Somerby's point, expressed mildly towards Krugman in recognition of the work Krugman has done to call out the idiocy, is that it is not just the Right that launched broadsides against some of the most talented and capable leaders we currently have, but the Left was fully involved in it, too. This election season, all of the worst attacks on the Clintons have been from the Left, right down to repeating the lies about murdering a personal friend, about their aberrant sexuality, about their criminal business dealings, about their insatiable lust for power. Cover the names and you couldn't tell Scaife from Josh Marshall.
What the two best critical voices on the Left have also left out in these criticisms, particularly glaring in Krugman's post given his focus on violence and assassination, is that this election season has not been marked by racism, but by misogyny of a very violent kind, and that this violence has come overwhelmingly from the Left. I don't think this is because the Left is inherently more misogynistic than the Right, but see it as a sign that expressing hatred of and desires to inflict violence upon women is as acceptable across the political spectrum as racism was in the first half of the 20th Century. While Krugman was consistently critical of Obama and the more general lies his campaign promoted about Hillary Clinton throughout the primaries, he has a single blog post after the primaries were over scolding a general audience (Sexism? Who, us? )about the presence of "raw sexism" as one of a number of factors that made for a bad primary, but immediately walked back his criticism by saying "So this is no time for a protest vote."
And why not?
While he has a public freak out over some typical wing-nuts yelling violent threats, Krugman did not say a single word at the time (nor anything since) about Keith Olbermann's very public exhortation on national TV for some Democratic delegate to kill Hillary because she was politically inconvenient. As I said then:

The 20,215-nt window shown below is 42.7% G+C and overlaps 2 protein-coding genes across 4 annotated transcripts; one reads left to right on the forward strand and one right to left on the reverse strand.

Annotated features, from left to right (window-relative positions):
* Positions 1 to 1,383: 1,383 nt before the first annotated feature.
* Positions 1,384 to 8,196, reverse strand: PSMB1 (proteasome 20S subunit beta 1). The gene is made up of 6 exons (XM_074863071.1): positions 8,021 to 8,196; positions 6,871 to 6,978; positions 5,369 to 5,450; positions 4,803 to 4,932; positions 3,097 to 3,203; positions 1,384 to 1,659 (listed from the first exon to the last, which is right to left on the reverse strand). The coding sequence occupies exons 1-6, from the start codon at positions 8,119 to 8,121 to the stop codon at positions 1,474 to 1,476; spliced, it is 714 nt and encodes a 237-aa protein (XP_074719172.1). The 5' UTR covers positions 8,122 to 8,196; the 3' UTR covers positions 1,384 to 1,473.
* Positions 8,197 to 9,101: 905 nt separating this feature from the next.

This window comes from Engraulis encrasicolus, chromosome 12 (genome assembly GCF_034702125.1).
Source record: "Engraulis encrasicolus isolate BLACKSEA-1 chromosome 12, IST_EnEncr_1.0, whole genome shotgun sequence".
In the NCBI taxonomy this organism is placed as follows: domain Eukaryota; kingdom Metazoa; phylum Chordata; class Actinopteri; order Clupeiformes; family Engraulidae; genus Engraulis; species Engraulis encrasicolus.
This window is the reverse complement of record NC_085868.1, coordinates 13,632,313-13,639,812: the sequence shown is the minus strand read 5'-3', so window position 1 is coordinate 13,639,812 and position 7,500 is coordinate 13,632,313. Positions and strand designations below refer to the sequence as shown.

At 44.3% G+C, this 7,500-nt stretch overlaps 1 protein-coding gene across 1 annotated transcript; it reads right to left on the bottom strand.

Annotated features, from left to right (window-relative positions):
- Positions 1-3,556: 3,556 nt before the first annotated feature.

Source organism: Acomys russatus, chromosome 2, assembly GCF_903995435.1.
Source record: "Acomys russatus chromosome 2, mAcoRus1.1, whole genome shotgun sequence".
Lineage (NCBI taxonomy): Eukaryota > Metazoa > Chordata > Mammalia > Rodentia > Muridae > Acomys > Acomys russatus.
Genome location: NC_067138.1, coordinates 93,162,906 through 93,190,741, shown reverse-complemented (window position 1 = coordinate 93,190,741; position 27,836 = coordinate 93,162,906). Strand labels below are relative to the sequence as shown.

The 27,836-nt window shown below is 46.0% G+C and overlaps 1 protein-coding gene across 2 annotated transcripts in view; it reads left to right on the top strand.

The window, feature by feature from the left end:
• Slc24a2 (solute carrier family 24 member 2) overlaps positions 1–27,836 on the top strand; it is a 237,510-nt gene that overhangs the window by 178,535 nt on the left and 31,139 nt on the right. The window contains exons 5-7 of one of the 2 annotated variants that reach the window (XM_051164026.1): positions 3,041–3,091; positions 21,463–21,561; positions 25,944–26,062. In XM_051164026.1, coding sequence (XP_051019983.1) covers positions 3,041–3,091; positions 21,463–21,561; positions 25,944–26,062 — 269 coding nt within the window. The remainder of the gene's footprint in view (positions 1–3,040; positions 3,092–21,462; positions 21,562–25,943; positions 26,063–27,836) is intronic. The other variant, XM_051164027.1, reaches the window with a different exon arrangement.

...However, certainly within the liberal blogosphere and the MSM (I do not venture into the wingnut fever swamps), there is no drumbeat for violence against Obama.
This is not the case with Hillary. I have myself read comments advocating rape and murder. I have read main posts saying she was inciting violent acts against her, or saying they could "understand" the position of those who wished violent harm to befall her, her husband and her daughter. The descriptions of what Obama should do to Hillary verge on the pornographic. Not a day goes by that some prominent voice on the left or in the MSM does not demand her submission, subordination and public humiliation.
And now a major MSM celebrity and talking head, not some anonymous commenter on some obscure blog, has openly and unapologetically advocated that Hillary Clinton be marched into a dark room and murdered.
Think that is too far? A real stretch? Just a tad bit hysterical? Replace Hillary Clinton with Barack Obama in that formulation and you tell me what that means. If someone said this about Barack Obama, it would mean that this man be lynched to remove him from a path to power. Period. Full stop. No equivocations. It would be understood as nothing less than a call for the man's murder, and there would be an outcry from EVERY Democrat, even those of us who do not much care for Obama as a candidate, condemning those words, because that is what we are called upon to do when confronted with evil.
And, when those kinds of threats were made towards Obama, they were instantly and vehemently denounced and not just by Democrats. It was called for what it was, on the spot, and McCain was rightly held responsible for tacitly condoning the threats. The Right needs to be called out and condemned for its reliance on threats and acts of violence to advance its political goals. It is the party of Timothy McVeigh, of clinic bombers, of Abu Ghraib.